By Brad Fauber
April is right around the corner, and with the promises of some warmer weather and the fact that the 2013 MLB season officially kicks off tomorrow night, it is time to talk baseball.
I -- like many other baseball fans -- have been in baseball mode since the turn of the new year, and while spring training baseball and the MLB 13 The Show videogame have done an OK job of quenching my undying thirst for America's pastime, nothing can compare to the real thing.
The 2013 season should provide plenty of exciting baseball for fans throughout the valley, as the Washington Nationals and the Baltimore Orioles are both coming off exciting 2012 campaigns that saw both teams reach the playoffs.
As an Orioles fan, last season was a pleasant surprise and a much-needed break from the seemingly endless irrelevancy coming out of Baltimore over the previous 15 years.
As soon as Baltimore fell to the hated Yankees in the ALDS, I couldn't wait to see what type of offseason moves would be made as the Orioles attempted to build off last year's momentum. I waited and waited, and waited some more. But the Orioles barely made a ripple this offseason, let alone the big splash that I felt confident was coming.
I watched as Orioles Executive Vice-President of Baseball Operations Dan Duquette passed on big name free agents such as Zack Greinke and Josh Hamilton, while instead choosing to continue to stockpile young pitchers and keep the core of Baltimore's lineup intact.
It remains to be seen whether that strategy will pay off for the Orioles. On the one hand, the 2013 version of the Orioles is nearly an exact replica of the team that reintroduced October baseball to Charm City last year, so why can't it happen again?
But I'm also skeptical about whether or not Buck Showalter can rework some of the magic that made Baltimore a success last season. Showalter excelled at piecing together the perfect lineup for any given game, even if that meant making an insane amount of roster moves (the Orioles made 178 moves in 2012). Can he do it again?
On the bright side, Baltimore will be getting a full season from rising star Manny Machado, and pitching phenom Dylan Bundy could very likely find himself in the starting rotation at some point this season. Combine that with the continued rise of young sluggers Adam Jones, Matt Wieters and Chris Davis, the potential of a young pitching staff and a solid bullpen, and the Orioles could have just as good a shot to make the playoffs as any team in the American League East.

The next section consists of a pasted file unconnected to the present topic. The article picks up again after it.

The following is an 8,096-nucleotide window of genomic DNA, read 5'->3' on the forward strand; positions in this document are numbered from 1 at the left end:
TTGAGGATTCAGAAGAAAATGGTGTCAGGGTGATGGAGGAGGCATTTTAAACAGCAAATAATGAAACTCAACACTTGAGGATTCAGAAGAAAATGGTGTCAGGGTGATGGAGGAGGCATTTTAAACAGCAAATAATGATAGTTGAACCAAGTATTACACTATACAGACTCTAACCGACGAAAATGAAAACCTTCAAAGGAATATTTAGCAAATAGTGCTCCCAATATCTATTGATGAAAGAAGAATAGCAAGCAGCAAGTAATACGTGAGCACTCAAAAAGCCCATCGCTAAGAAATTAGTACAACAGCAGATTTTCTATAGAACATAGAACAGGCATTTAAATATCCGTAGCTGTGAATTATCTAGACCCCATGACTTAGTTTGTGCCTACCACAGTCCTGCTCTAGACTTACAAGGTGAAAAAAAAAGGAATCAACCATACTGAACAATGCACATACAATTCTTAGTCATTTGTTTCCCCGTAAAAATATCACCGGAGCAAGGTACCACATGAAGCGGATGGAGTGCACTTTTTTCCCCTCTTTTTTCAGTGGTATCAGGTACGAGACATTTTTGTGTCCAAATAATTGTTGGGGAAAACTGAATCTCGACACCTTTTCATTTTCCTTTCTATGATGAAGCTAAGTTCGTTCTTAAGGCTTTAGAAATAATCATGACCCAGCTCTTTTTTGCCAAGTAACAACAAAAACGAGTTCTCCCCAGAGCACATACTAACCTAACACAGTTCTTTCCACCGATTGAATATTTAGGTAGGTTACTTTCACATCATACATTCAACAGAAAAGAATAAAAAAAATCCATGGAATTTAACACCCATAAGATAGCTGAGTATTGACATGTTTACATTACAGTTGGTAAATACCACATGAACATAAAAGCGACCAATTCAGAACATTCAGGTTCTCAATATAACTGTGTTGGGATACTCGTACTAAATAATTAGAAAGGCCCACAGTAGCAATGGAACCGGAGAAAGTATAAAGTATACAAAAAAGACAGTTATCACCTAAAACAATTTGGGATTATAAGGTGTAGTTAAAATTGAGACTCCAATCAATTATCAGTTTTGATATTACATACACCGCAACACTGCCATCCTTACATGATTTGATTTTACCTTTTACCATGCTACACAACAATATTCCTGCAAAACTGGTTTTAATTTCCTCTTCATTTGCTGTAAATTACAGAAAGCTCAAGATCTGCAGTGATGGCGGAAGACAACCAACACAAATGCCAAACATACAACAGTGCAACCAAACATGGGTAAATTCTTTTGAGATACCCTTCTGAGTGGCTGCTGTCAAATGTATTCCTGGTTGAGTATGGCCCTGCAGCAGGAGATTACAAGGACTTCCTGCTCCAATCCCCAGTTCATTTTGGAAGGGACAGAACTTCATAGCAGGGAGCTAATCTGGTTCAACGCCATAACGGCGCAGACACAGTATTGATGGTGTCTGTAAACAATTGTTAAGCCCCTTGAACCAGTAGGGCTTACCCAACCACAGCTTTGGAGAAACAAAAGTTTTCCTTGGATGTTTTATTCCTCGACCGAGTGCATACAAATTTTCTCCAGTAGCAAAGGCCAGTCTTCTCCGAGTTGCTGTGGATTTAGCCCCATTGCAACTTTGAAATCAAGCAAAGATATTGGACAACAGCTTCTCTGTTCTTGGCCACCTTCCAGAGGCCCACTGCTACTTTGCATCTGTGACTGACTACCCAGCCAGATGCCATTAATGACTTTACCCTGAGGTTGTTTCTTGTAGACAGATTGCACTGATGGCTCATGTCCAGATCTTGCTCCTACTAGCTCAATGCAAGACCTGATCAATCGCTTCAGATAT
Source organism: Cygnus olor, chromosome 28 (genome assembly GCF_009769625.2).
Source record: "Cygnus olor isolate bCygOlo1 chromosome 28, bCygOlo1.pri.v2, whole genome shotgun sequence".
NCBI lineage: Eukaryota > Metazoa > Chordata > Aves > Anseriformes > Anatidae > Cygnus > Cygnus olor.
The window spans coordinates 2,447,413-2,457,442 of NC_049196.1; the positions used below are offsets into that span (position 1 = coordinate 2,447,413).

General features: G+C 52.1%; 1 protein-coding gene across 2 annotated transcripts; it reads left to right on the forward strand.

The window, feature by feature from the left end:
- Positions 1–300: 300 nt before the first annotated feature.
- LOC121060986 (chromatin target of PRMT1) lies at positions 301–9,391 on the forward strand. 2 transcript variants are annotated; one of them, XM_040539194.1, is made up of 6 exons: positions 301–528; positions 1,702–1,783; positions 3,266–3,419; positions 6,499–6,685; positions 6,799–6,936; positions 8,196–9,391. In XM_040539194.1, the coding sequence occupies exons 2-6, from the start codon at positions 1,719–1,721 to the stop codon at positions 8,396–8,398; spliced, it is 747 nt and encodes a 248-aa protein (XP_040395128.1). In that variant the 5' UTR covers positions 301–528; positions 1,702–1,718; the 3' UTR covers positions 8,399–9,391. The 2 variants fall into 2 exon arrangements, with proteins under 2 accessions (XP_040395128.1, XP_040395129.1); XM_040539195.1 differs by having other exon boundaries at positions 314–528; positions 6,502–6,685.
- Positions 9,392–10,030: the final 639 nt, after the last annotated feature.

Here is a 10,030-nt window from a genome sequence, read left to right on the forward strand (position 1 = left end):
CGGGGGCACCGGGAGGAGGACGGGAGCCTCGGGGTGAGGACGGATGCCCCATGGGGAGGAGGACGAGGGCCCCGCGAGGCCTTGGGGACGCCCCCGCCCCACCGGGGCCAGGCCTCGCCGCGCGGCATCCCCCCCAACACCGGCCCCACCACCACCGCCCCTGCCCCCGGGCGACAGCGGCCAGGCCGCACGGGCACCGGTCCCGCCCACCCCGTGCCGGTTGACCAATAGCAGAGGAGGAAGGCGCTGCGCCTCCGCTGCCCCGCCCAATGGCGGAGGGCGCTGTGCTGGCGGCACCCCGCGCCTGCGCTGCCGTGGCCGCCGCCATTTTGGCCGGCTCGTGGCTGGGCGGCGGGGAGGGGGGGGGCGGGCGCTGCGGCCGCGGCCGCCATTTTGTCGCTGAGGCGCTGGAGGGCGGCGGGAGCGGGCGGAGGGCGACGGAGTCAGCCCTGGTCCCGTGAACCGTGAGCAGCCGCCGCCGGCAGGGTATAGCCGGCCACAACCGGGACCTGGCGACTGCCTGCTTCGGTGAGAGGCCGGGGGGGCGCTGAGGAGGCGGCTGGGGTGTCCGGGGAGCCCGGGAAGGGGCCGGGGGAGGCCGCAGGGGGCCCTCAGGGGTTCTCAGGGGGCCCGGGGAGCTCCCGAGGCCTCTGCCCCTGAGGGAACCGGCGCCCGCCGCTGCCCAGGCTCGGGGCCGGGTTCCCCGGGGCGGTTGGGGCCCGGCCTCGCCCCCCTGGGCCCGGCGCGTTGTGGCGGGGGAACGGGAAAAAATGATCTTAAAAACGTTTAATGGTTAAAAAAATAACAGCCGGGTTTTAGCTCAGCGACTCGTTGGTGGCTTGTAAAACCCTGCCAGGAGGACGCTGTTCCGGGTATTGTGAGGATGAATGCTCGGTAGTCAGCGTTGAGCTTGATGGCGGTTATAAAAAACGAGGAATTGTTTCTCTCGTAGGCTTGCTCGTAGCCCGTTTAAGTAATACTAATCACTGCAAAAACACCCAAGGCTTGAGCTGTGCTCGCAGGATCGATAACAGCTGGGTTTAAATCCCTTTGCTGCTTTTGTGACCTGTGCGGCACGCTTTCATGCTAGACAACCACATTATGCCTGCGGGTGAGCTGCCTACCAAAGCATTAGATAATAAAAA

The Blue Jays are favored by many of the "experts" to win the division this season, and perhaps rightfully so. On paper, Toronto's lineup is terrifying, with the additions of Jose Reyes and Melky Cabrera to go along with Jose Bautista, Edwin Encarnacion and up-and-comer Brett Lawrie. The Jays' rotation also looks nice, with R.A. Dickey, Mark Buehrle and Josh Johnson headlining a star-studded staff.
But we all know that monster payrolls don't necessarily lead to success on the field. Just ask the Miami Marlins.
The team to really look out for in the AL East is the Tampa Bay Rays, who seem to always play above expectations. The Rays once again have a stout starting rotation, although the lineup remains a question mark behind slugger Evan Longoria.
But the potential is there, as newly-acquired shortstop Yunel Escobar could have a career resurgence with his new team, and highly-touted prospect Wil Myers could provide some extra pop to Tampa Bay's offense when he finally cracks the big leagues, which could happen at any point this season.
Boston is a tough team to judge at this point, as the Red Sox are coming off an implosion that saw them sink to the division basement last season. But Boston has a new manager this year in John Farrell, and a rotation that struggled in 2012 has appeared revitalized throughout spring training.
The Red Sox also added Mike Napoli, Shane Victorino and Stephen Drew during the offseason to help strengthen the lineup, so it wouldn't be surprising to see Boston in the playoff hunt come September.
A lot of people have already written off the Yankees, as the team has finally begun to show its age. Derek Jeter, Mark Teixeira, Alex Rodriguez and Curtis Granderson will all start the season on the disabled list, and New York could find itself out of the division race early.
The AL East appears to be as wide open as ever, and it probably wouldn't be a surprise to see any of the five teams sitting atop the division at season's end.
Hopefully Showalter still has some of his mojo left and can return the Orioles to their second straight postseason appearance. We will find out over the next six months whether the Orioles are for real, or if last season was in fact just "Orioles Magic."
But one thing is for certain -- baseball in Baltimore is fun again. For now.
Contact sports writer Brad Fauber at 540-465-5137 ext. 184, or email@example.com